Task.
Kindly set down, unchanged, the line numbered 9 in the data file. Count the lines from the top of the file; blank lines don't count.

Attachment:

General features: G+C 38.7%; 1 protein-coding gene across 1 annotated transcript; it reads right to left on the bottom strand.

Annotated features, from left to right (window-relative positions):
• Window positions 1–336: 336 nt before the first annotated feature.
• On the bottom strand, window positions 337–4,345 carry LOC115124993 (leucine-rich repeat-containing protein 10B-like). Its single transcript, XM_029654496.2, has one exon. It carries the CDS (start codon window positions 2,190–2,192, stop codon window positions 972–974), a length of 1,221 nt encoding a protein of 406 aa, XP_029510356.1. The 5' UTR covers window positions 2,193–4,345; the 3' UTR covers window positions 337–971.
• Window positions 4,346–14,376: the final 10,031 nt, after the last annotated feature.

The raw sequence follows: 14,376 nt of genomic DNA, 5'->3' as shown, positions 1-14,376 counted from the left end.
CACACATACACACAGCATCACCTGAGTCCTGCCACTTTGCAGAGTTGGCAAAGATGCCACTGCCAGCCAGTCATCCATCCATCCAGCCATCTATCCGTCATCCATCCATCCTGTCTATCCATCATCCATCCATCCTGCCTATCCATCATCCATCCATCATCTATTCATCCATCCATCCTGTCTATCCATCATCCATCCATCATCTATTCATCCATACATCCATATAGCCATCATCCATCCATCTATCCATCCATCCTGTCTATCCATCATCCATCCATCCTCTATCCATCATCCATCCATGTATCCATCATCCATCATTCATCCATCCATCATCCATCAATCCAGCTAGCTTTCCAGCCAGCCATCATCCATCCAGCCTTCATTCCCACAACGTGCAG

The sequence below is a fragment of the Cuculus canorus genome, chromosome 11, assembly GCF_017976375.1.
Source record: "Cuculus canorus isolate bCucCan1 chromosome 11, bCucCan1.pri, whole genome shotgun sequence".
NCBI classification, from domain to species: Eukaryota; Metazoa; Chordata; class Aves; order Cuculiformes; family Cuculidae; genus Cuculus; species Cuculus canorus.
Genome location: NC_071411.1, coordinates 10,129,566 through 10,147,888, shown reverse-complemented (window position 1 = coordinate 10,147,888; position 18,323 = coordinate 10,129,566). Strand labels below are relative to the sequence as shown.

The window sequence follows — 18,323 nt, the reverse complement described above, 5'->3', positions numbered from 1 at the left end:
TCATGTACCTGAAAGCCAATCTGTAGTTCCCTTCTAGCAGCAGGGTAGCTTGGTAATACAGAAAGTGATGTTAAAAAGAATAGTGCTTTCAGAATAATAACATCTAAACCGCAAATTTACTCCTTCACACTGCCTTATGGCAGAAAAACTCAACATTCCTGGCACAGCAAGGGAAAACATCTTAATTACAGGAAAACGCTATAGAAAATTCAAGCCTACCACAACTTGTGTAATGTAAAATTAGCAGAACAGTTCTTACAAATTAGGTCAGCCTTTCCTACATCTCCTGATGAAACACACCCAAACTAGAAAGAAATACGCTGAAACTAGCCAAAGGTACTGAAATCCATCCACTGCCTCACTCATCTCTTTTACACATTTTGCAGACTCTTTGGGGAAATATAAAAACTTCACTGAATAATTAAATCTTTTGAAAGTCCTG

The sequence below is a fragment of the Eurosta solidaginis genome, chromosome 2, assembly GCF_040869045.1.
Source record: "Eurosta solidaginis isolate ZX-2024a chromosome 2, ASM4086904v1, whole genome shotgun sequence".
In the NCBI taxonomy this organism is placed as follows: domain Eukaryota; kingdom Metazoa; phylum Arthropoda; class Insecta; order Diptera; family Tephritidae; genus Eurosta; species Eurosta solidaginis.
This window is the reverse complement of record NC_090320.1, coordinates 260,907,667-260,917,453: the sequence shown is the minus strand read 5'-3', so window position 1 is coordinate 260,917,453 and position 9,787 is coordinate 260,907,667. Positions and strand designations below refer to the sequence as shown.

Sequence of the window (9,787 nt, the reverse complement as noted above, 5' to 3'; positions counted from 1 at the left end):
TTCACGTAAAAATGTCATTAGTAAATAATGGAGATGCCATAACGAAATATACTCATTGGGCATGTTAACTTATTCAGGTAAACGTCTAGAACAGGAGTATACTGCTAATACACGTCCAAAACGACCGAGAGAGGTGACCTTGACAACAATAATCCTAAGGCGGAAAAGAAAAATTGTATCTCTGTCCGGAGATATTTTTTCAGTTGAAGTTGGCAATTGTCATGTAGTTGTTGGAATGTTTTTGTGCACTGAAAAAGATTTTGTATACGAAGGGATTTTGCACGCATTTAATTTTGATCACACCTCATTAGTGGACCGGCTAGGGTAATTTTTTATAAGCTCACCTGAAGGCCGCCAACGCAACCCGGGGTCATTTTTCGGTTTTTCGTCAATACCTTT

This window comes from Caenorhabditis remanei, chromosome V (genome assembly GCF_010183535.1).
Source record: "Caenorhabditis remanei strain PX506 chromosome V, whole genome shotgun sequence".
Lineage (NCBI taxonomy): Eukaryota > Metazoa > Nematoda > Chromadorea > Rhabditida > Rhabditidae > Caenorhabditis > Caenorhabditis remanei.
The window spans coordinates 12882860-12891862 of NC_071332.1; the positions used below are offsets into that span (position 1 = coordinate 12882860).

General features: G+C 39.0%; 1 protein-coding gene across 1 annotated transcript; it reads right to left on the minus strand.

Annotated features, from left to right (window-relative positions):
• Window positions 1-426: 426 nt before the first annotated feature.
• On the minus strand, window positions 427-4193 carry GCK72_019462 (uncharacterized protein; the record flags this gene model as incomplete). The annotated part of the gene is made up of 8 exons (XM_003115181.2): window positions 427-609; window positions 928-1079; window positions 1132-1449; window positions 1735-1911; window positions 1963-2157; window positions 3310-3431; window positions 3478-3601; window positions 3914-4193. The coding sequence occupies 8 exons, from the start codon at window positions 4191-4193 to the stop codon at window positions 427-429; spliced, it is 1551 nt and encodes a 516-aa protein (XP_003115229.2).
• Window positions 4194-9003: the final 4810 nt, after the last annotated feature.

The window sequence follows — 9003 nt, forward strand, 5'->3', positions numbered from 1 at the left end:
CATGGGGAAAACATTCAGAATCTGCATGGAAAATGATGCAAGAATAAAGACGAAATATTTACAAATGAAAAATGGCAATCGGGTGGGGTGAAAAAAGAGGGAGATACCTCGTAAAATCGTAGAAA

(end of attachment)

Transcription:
Source record: "Cuculus canorus isolate bCucCan1 chromosome 11, bCucCan1.pri, whole genome shotgun sequence".